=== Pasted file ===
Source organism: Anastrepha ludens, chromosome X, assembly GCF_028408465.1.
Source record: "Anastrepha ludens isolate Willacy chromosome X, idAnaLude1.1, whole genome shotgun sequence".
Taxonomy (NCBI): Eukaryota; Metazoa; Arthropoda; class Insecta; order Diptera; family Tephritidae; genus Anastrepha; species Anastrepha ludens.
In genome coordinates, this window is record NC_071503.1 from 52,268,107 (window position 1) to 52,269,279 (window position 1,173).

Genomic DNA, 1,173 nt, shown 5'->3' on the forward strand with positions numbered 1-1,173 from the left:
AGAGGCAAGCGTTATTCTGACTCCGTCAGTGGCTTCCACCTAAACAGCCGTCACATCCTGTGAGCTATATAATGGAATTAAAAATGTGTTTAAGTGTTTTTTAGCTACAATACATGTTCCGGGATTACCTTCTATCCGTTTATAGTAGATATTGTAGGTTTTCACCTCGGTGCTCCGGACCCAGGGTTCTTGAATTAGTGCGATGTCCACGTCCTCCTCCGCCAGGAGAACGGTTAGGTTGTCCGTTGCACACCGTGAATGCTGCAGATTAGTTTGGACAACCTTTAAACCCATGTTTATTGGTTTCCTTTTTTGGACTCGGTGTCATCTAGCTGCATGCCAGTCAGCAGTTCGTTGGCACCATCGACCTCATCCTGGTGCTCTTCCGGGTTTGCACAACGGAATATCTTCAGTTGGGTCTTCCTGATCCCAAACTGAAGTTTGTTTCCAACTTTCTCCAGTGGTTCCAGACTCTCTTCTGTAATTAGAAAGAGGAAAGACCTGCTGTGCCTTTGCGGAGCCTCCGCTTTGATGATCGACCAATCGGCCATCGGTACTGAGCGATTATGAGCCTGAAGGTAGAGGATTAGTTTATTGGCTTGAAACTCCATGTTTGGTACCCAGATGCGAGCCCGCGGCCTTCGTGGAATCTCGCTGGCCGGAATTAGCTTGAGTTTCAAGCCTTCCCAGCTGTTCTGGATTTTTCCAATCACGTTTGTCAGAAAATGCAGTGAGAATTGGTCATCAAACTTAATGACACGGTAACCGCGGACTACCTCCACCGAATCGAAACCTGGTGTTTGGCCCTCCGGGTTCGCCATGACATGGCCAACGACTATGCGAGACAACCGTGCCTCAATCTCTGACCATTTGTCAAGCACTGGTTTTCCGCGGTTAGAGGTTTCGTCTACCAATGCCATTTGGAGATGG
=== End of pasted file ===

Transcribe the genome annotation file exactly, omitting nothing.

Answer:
Source organism: Anastrepha ludens, chromosome X, assembly GCF_028408465.1.
Source record: "Anastrepha ludens isolate Willacy chromosome X, idAnaLude1.1, whole genome shotgun sequence".
Taxonomy (NCBI): Eukaryota; Metazoa; Arthropoda; class Insecta; order Diptera; family Tephritidae; genus Anastrepha; species Anastrepha ludens.
In genome coordinates, this window is record NC_071503.1 from 52,268,107 (window position 1) to 52,269,279 (window position 1,173).

Genomic DNA, 1,173 nt, shown 5'->3' on the forward strand with positions numbered 1-1,173 from the left:
AGAGGCAAGCGTTATTCTGACTCCGTCAGTGGCTTCCACCTAAACAGCCGTCACATCCTGTGAGCTATATAATGGAATTAAAAATGTGTTTAAGTGTTTTTTAGCTACAATACATGTTCCGGGATTACCTTCTATCCGTTTATAGTAGATATTGTAGGTTTTCACCTCGGTGCTCCGGACCCAGGGTTCTTGAATTAGTGCGATGTCCACGTCCTCCTCCGCCAGGAGAACGGTTAGGTTGTCCGTTGCACACCGTGAATGCTGCAGATTAGTTTGGACAACCTTTAAACCCATGTTTATTGGTTTCCTTTTTTGGACTCGGTGTCATCTAGCTGCATGCCAGTCAGCAGTTCGTTGGCACCATCGACCTCATCCTGGTGCTCTTCCGGGTTTGCACAACGGAATATCTTCAGTTGGGTCTTCCTGATCCCAAACTGAAGTTTGTTTCCAACTTTCTCCAGTGGTTCCAGACTCTCTTCTGTAATTAGAAAGAGGAAAGACCTGCTGTGCCTTTGCGGAGCCTCCGCTTTGATGATCGACCAATCGGCCATCGGTACTGAGCGATTATGAGCCTGAAGGTAGAGGATTAGTTTATTGGCTTGAAACTCCATGTTTGGTACCCAGATGCGAGCCCGCGGCCTTCGTGGAATCTCGCTGGCCGGAATTAGCTTGAGTTTCAAGCCTTCCCAGCTGTTCTGGATTTTTCCAATCACGTTTGTCAGAAAATGCAGTGAGAATTGGTCATCAAACTTAATGACACGGTAACCGCGGACTACCTCCACCGAATCGAAACCTGGTGTTTGGCCCTCCGGGTTCGCCATGACATGGCCAACGACTATGCGAGACAACCGTGCCTCAATCTCTGACCATTTGTCAAGCACTGGTTTTCCGCGGTTAGAGGTTTCGTCTACCAATGCCATTTGGAGATGG